Farm bill details explained at dairy profit seminars, Feb. 24-28

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Dairy farmers have a new opportunity to protect their farm income with dairy margin insurance. The dairy safety net in the new farm bill takes a new approach.

Margin insurance, and the nuts-and-bolts decisions to be made, will be explained by Joe Horner, dairy economist, University of Missouri Extension.

Horner will speak at five Missouri Dairy Profit Seminars held across the state, Feb. 24-28. They are conducted by the Missouri Dairy Association and University of Missouri.

The new law will replace MILC (Milk Income Loss Contract), which was renewed until Sept. 1 or until the new program is ready. Sign-up at local USDA Farm Service Agency offices is expected in July or August.

The new law provides margin insurance much like crop coverage, Horner says. It’s part of the nearly 1,000-page Agricultural Act of 2014.

A low margin between national feed cost and milk price triggers payments.

Producers first decide to sign up for the five-year plan. Annually they choose how high a margin to protect and what percent of production to insure, Horner says.

This involves knowing how much risk the farm can assume. Insurance cost will also affect decisions for each farm.

“There will be an initial learning curve,” Horner says. “Producers may have to study it a couple of times.” Then there will be annual decisions based on their own expected margins.

Farmers who know their own feed costs will have a better idea of the margins they will insure.

“The farm bill provides attractive insurance rates for dairy producers,” Horner says.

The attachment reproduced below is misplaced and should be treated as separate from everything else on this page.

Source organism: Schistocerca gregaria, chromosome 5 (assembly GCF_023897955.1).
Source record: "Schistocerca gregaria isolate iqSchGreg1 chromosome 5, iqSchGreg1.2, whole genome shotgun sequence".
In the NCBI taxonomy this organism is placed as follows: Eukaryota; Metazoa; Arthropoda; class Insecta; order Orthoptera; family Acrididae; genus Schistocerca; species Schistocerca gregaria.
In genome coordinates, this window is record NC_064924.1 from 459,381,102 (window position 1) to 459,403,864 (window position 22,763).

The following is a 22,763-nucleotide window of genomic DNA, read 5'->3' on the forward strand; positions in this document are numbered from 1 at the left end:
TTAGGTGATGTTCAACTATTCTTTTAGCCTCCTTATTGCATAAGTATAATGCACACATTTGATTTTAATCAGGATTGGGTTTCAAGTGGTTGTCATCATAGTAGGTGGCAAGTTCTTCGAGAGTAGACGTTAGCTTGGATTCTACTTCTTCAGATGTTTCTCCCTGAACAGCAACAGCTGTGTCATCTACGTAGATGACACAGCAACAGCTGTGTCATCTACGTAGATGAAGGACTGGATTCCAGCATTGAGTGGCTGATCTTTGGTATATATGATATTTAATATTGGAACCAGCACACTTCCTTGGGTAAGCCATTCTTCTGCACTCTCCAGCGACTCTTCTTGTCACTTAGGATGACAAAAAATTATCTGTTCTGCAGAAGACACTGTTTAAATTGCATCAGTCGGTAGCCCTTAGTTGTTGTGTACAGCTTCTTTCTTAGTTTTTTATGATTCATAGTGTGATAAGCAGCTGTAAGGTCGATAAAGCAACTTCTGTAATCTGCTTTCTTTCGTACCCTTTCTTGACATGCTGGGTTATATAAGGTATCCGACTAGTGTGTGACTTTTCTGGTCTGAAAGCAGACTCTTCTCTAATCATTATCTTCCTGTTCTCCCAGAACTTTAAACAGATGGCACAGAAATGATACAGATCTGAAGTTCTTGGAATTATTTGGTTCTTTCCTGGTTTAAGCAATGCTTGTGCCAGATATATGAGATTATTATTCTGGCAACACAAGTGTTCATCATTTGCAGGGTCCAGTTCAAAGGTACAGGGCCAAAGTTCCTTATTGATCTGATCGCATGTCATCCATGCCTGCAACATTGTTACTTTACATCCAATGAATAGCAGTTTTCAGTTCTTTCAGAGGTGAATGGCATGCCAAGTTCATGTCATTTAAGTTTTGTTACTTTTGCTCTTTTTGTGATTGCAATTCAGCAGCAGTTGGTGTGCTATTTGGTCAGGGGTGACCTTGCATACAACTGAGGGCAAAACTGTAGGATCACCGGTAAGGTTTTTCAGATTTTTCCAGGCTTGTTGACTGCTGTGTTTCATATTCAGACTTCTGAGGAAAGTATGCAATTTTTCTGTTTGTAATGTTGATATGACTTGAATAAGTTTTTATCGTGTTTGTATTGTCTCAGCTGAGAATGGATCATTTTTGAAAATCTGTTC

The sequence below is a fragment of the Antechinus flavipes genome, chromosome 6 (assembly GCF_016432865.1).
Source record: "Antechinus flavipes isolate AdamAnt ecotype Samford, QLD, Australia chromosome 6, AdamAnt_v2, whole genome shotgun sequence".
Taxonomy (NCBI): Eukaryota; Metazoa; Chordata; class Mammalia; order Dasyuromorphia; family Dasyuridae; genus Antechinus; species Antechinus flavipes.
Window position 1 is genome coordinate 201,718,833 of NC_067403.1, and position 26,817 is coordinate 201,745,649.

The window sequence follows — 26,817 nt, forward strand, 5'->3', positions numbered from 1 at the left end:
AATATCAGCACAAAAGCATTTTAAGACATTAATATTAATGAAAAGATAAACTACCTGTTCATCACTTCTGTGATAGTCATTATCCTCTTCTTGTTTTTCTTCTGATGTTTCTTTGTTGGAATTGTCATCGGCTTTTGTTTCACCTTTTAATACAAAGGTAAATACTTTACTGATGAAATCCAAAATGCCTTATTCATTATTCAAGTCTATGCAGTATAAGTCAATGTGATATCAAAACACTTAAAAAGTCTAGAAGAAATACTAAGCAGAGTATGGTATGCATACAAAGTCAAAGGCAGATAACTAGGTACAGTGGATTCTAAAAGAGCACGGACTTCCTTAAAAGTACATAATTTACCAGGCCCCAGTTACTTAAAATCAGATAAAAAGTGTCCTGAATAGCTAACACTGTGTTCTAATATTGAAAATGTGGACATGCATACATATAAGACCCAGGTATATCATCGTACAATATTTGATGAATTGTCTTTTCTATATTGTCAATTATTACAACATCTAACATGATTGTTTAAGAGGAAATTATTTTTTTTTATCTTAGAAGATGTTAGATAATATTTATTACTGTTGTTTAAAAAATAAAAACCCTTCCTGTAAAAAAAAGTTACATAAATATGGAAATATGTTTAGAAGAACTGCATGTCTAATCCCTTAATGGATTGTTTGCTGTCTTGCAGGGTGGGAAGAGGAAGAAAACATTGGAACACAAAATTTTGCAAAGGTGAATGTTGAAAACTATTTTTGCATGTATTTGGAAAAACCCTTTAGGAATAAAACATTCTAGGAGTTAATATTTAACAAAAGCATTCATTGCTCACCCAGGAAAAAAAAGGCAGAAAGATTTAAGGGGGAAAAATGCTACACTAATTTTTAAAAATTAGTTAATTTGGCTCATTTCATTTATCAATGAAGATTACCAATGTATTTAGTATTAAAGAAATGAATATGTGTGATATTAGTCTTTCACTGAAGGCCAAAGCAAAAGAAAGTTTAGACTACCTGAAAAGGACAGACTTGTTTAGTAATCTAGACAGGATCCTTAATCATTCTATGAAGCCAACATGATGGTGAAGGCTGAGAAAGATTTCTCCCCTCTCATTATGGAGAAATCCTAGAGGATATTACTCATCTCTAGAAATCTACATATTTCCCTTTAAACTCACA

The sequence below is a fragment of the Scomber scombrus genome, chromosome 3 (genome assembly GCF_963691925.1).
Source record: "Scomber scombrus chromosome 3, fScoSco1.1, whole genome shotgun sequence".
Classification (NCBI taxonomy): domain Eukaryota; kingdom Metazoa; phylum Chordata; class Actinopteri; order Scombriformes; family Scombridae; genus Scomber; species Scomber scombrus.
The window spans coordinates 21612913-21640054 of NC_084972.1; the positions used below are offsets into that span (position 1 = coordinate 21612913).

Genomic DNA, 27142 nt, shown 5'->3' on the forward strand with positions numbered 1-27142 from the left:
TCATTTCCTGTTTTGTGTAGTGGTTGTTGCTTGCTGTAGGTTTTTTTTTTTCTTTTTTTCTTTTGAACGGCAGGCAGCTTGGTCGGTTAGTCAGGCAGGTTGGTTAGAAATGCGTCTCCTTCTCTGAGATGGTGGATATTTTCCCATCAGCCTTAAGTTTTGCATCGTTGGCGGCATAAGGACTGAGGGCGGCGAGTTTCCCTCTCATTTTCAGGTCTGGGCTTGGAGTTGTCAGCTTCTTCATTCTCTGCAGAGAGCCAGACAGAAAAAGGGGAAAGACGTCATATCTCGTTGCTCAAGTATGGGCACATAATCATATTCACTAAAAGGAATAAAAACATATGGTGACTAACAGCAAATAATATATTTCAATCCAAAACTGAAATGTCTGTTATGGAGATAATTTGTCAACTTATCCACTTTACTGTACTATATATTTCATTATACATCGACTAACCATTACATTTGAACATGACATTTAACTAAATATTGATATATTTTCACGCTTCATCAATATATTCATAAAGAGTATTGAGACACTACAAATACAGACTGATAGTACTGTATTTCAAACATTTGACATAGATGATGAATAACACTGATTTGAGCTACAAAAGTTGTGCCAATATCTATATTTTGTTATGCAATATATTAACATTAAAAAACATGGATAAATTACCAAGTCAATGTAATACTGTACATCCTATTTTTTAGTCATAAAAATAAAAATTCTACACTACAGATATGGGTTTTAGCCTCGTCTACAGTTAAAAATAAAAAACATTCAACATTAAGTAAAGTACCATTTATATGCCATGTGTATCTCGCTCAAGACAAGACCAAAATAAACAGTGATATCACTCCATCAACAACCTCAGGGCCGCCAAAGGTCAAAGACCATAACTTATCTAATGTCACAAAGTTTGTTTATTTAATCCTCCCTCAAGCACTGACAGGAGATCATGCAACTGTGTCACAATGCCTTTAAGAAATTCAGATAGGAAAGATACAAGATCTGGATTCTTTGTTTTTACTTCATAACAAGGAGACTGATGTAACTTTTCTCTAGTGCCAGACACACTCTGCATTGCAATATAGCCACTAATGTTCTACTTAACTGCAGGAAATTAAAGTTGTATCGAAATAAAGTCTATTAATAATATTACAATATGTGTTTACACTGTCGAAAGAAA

“The program favors producers marketing less than 4 million pounds of milk per year. That’s about a 200-cow herd,” he says.  Most Missouri producers can benefit.

“It’s a change, but it is not that complicated,” Horner says.

“Unless you are philosophically opposed to government programs, it will probably pay to participate. In fact, it’s a no-brainer to take the $4 per hundredweight free insurance.”

“You do have to make that decision and sign up,” he adds.

Dates, locations and reservation contacts:

  • Feb. 24, Sedalia, Mo., Pork Palace, Missouri State Fairgrounds. Pettis County Extension Center, 660-827-0591.
  • Feb. 25, Springfield (Mo.) Livestock Marketing Center off I-44. Tony Rickard, 417-847-3161.
  • Feb. 26, Mountain Grove, Mo., Missouri State University Fruit Experiment Station. Ted Probert, 417-741-6134.
  • Feb. 27, Jackson, Mo., Cape Girardeau County Extension Center, 684 W. Jackson Trail, 573-243-3581.
  • Feb. 28, Union, Mo., Hagie’s Nineteen restaurant, 618 N. Washington Ave. Ken Bolte, 636-583-5141.

Horner is one of four speakers at the profit seminars. Others include Mike Hutjens, from the University of Illinois. He speaks twice. Joe Zulovich, MU agriculture engineer, talks on cow comfort. Scott Poock, MU Extension veterinarian, speaks on “Bovine Healthcare.”

Advance registration is required. A lunch fee will be charged on arrival for the 9:30 a.m. start.  Program ends at 3:30 p.m. Call the phone number listed above for the location you plan to attend.

For more information, go to www.missouridairy.org.



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